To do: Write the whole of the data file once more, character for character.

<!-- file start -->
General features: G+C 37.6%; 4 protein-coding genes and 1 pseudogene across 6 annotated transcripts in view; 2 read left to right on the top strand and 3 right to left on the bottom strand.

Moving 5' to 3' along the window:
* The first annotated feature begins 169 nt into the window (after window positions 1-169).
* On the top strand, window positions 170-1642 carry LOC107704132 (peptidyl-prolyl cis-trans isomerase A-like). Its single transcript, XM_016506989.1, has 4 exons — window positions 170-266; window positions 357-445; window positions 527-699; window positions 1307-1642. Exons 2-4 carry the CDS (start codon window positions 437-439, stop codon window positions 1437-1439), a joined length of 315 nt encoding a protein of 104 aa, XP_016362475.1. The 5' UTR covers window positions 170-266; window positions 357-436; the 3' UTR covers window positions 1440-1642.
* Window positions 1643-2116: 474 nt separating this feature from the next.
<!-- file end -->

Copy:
General features: G+C 37.6%; 4 protein-coding genes and 1 pseudogene across 6 annotated transcripts in view; 2 read left to right on the top strand and 3 right to left on the bottom strand.

Moving 5' to 3' along the window:
* The first annotated feature begins 169 nt into the window (after window positions 1-169).
* On the top strand, window positions 170-1642 carry LOC107704132 (peptidyl-prolyl cis-trans isomerase A-like). Its single transcript, XM_016506989.1, has 4 exons — window positions 170-266; window positions 357-445; window positions 527-699; window positions 1307-1642. Exons 2-4 carry the CDS (start codon window positions 437-439, stop codon window positions 1437-1439), a joined length of 315 nt encoding a protein of 104 aa, XP_016362475.1. The 5' UTR covers window positions 170-266; window positions 357-436; the 3' UTR covers window positions 1440-1642.
* Window positions 1643-2116: 474 nt separating this feature from the next.